“A hundred thousand people were killed by the atomic bomb, and these six were among the survivors. They still wonder why they lived when so many others died. Each of them counts many small items of chance or volition—a step taken in time, a decision to go indoors, catching one streetcar instead of the next—that spared him. And now each knows that in the act of survival he lived a dozen lives and saw more death than he ever thought he would see. At the time, none of them knew anything.”—John Hersey, “Hiroshima.” The New Yorker. August 24, 1946.
August 6th is always a good time to reread John Hersey’s seminal essay, Hiroshima. Or, his book of the same name. Particularly when the United Nations leading official on nuclear disarmament has this to say in a recent interview on our current situation:
“Nakamitsu: The Doomsday Clock is a very effective way of informing the public about how dangerous things have become. I share the concern. The risk of use of nuclear weapons, whether intentional or by accident, is higher than it has been since the darkest days of the Cold War. But the greatest danger is through miscalculation.”—Izumi Nakamitsu in an interview with Dietmar Pieper, “The Nuclear Risk Is ‘Higher Than it has been since the Darkest Days of the Cold War’,” Der Spiegel. August 6, 2020.
“And you want to talk about a negative productivity shock, too. The biggest positive productivity shock we’ve had over the last 40 years has been globalization together with technology. And I think if you take away the globalization, you probably take away some of the technology. So that affects not just trade, but movements and people. And then there are the socio-political ramifications. I liken the incident we’re in to The Wizard of Oz, where Dorothy got sucked up in the tornado with her house, and it’s spinning around, and you don’t know where it will come down. That’s where our social, political, economic system is at the moment. There’s a lot of uncertainty, and it’s probably not in the pro-growth direction.”-Simon Kennedy, “Harvard’s Reinhart and Rogoff Say This Time Really Is Different.” Bloomberg. May 18, 2020.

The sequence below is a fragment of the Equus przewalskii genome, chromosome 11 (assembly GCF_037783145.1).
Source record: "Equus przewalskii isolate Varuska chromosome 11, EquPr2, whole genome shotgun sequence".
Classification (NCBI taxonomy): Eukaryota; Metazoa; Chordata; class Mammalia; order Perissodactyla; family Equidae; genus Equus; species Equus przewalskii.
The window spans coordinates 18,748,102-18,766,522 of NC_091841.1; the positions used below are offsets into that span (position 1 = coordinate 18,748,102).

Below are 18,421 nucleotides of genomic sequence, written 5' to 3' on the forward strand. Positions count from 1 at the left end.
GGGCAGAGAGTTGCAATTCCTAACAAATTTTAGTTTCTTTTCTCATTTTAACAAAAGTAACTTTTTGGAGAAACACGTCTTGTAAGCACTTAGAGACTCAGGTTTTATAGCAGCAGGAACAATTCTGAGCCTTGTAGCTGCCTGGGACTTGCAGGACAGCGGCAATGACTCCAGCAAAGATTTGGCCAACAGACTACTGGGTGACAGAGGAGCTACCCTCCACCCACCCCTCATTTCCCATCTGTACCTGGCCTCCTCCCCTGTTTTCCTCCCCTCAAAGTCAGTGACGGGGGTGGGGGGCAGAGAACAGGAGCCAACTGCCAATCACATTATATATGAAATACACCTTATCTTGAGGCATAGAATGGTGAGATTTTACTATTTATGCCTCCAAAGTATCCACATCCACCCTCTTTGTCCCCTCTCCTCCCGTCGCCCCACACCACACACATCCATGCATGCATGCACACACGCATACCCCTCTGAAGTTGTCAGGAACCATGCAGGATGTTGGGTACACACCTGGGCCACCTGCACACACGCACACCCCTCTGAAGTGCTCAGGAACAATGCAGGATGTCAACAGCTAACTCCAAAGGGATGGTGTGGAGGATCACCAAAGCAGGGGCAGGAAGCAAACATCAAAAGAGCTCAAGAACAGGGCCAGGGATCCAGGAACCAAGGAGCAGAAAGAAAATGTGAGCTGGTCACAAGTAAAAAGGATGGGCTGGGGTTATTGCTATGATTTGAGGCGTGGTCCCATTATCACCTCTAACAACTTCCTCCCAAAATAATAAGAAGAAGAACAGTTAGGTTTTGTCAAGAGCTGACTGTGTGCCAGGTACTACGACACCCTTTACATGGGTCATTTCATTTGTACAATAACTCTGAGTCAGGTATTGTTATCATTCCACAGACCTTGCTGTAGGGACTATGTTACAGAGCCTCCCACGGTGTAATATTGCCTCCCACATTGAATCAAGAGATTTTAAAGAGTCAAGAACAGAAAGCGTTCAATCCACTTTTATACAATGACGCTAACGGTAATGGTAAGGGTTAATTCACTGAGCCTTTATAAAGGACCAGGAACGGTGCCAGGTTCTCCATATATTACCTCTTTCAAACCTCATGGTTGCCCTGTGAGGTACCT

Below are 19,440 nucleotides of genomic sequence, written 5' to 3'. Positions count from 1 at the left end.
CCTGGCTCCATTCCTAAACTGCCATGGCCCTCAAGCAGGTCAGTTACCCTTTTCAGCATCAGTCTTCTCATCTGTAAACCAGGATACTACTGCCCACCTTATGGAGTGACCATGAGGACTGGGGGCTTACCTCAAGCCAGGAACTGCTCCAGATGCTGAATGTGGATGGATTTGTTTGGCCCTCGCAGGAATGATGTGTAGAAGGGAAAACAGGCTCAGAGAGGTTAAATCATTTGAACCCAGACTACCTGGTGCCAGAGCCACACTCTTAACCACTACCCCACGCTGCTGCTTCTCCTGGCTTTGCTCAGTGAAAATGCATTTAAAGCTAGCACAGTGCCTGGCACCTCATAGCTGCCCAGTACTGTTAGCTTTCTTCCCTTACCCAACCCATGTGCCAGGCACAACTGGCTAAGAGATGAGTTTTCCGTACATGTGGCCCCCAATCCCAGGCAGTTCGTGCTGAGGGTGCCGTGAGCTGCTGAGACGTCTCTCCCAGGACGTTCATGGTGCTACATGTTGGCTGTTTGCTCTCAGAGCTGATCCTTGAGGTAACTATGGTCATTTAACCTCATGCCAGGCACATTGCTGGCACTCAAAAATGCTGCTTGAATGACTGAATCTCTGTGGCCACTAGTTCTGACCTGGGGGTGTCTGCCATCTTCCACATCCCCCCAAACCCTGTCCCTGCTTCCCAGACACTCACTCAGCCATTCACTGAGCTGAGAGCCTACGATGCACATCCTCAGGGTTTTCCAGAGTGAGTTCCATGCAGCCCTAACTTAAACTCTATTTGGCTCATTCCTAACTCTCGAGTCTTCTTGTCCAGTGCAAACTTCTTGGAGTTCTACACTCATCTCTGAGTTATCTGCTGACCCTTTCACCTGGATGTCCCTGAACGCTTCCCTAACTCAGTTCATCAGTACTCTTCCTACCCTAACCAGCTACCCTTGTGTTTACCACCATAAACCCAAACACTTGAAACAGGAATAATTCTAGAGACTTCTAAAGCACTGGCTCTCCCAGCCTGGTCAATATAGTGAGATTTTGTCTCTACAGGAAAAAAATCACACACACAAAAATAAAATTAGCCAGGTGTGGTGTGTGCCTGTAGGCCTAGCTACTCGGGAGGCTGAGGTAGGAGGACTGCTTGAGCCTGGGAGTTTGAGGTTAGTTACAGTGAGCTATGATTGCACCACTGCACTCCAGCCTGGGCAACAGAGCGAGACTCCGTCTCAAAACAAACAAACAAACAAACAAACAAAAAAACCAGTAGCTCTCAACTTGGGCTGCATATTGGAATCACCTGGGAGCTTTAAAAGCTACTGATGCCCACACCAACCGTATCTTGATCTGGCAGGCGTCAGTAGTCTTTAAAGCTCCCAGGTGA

Probably the best thing I’ve read on the financial implications of the coronavirus pandemic. If you have any interest in GDP, the economy, etc., this is worth reading in full.
Open Question: What does it mean to “pace yourself” in modern culture? Does it mean staying with something long enough, over time, to truly develop a relationship with the material and love it?
“There’s a willingness, there’s a faith, there’s a very, very magical alchemy that happens when somebody looks at something with enormous love and enormous passion—and it doesn’t matter what that material is. It can be a comic book page, it can be a silly story, and you don’t change it, but the way you look at it transforms it. Which is a very different exercise than postmodernism. Postmodernism or kitsch is me winking at you, saying ‘I know it’s silly, but I’m being ironic. I’m above the material.’ And for me, the transformative power of art is you are not above the material…
…I think it is amazing that I can travel with my iPad with thousands of movies. I think it is amazing that I can streamline thousands more. I think it is amazing that I can know what happened in far-flung countries, in one second. But it is up to us, as humans—one of our ethical tasks is to say, how am I going to pace myself? What am I focusing on? Because otherwise we live life in a blur. We’re texting and driving. So it is—media is not evil. The speed of media is not evil. What is toxic is that we don’t pace ourselves. That we’re not having dinner without texting; that we’re not capable of paying full attention to the moment we’re living. And that is true also of the cinematic discourse.”-Guillermo del Toro in an interview with Lauren Wilford, “Death is the Curator: An Interview with Guillermo del Toro.” Bright Wall / Dark Room. Issue 44. February 2017.
This whole interview is packed with wisdom and might change the way you think about culture, particularly film. Read it.
“What do you think of a show where we interview celebrities while making them eat violently hot chicken wings?”—Bijan Stephen, “In The Hot Seat.” The Verge. October 31, 2019.
New to me. Loved the article above and plan to check out Hot Ones on YouTube, which currently has +200 videos. Wordness to the turdness.
“Will I be anything? Will I be nothing at all? / The question wastes time. / I focus, get the chores done.”
—Jenn Pelly interviewing Brontez Purnell, “An Interview with Brontez Purnell.” The Believer Magazine. August 1, 2019.
Amazing interview throughout. Also liked:
“We endorse the use of lies but not at the expense of truth.”
—Bikini Kill quoted in ibid.
Can we agree an hour long open format is better than a “debate”?